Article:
LEGO Foundation to donate LEGO® MRI Scanners to hospitals globally.[Update: Applications Closed]

Outside of the time that I spend thinking about LEGO, I work as a doctor looking after patients needing anaesthesia. Typically, this is for surgery but sometimes for other things: childbirth, correcting heart rhythms, and occasionally helping people through investigations where the environment is a little bit scary and intimidating.

One such environment is the MRI (Magnetic resonance) scanner: a relatively closed and noisy environment, some children might require an anaesthetic to help them through the experience. Such investigations are used in children to investigate problems such as brain tumors, seizures as well as other problems.

Not every child needs an anaesthetic, however. Some find that using music or videos during the scan can make it easer, but without a doubt, the greatest antidote to fear is education.

As such, I was extremely excited to hear that the LEGO Foundation, the charitable arm of the LEGO Group, are planning to donate 600 models of MRI scanners to hospitals around the world to help children to become more familiar and understand the process when they go into hospital for such investigations.

The project was initiated by chemical technician Erik Ullerlund Staehr as a passion project. More recently Senior Designer at the LEGO Group, Rok Zgalin Kobe, has been spearheading the model design and functionality adjustments of the LEGO MRI Scanner.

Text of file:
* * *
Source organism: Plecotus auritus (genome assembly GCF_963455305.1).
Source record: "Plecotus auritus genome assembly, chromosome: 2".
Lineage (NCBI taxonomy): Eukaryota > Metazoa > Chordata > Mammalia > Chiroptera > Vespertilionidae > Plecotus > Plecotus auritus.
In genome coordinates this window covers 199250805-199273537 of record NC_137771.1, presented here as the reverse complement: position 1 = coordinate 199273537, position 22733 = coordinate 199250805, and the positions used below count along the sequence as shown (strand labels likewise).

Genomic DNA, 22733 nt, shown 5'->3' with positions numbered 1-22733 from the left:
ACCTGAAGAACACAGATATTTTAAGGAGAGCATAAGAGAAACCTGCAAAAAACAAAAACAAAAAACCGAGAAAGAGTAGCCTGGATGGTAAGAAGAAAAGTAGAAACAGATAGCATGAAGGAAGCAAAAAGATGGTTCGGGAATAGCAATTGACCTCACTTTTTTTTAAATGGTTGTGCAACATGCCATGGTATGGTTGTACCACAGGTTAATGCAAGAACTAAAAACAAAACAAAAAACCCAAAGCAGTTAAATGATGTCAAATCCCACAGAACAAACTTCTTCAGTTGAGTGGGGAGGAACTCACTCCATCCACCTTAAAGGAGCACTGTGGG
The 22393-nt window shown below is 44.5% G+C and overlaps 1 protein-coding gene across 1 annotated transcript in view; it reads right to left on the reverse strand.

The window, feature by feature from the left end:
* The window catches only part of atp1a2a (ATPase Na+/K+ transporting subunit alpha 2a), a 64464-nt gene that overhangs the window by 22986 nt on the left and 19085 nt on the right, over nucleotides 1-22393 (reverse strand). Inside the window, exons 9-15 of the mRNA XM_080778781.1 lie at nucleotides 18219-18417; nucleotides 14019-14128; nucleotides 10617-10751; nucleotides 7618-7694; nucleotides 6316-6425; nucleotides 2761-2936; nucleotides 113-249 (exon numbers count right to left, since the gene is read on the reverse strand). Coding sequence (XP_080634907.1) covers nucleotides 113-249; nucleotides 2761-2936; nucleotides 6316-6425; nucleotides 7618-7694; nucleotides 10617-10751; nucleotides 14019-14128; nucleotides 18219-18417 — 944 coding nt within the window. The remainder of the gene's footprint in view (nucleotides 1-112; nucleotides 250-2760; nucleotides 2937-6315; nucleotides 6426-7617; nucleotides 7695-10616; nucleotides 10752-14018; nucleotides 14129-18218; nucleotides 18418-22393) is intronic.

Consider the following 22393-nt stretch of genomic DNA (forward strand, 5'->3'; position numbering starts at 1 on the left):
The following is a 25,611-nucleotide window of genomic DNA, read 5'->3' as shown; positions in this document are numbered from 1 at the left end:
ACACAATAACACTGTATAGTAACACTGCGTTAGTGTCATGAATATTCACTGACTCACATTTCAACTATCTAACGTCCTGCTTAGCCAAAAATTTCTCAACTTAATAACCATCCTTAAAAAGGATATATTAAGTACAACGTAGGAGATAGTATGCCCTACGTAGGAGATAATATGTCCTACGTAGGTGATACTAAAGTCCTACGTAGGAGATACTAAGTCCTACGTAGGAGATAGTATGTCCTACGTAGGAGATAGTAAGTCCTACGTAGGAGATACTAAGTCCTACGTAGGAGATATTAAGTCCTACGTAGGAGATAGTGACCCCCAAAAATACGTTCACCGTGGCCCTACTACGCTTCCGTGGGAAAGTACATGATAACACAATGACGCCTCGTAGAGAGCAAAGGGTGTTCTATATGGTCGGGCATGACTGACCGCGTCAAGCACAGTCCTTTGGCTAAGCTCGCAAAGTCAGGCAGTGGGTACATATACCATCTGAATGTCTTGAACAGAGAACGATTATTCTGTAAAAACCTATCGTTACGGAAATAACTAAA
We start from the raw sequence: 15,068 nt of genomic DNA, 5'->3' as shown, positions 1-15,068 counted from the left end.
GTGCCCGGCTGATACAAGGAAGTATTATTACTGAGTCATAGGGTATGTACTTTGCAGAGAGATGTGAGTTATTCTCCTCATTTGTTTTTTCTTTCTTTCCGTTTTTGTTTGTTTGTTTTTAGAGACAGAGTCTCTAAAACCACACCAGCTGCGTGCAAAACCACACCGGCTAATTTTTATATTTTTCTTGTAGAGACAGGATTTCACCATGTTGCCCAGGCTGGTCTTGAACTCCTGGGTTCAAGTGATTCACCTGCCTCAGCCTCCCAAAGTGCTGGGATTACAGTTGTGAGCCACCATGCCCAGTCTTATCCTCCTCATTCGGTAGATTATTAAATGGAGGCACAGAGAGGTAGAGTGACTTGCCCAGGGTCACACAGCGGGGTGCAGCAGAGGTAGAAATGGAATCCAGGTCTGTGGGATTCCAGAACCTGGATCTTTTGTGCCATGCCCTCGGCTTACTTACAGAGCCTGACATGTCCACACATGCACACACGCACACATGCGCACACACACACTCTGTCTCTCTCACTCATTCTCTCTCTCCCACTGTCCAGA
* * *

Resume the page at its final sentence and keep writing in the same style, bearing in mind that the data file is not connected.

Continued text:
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The LEGO Foundation starts to roll out Braille Bricks.

Last April, the LEGO Foundation announced the pilot program involving using modified 2×4 bricks to teach Braille to visually impaired students around the world. After more than a year in pilot programs, the Foundation are pleased to announce that the finalised product will start to roll out around the world – in six countries initially, followed by a wider distribution in 2021.

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Families That Play More Are Happier, But Even Children They Are Too Busy For Fun And Games (2018 LEGO® Play Well Report)

Untitled 3The LEGO Foundation recently commissioned a cross cultural survey looking at attitudes and behaviours related to play.  Families in China, Denmark, France, Germany, Russia, Saudi Arabia, Mexico, the United Kingdom and the United States were surveyed during February and March 2018.  The resulting Play Well report was released today.

The report looks at four key areas: of the benefits of play for parents, children and families; preferences and barriers to play, the importance of lifelong learning through play and the role of play in developing skills for the future.

The report makes for interesting reading, and it is apparent that some of the common issues that we feel that we face in Australia such as increased programmed time with activities; dedication to digital based play, and the struggle experienced by families to spend quality time together are part of the global parenting experience.

If you wish to download the report, which also breaks down the responses by country, for further perusal, you can do so here. In the meantime, please enjoy this infographic summary of the report. Continue reading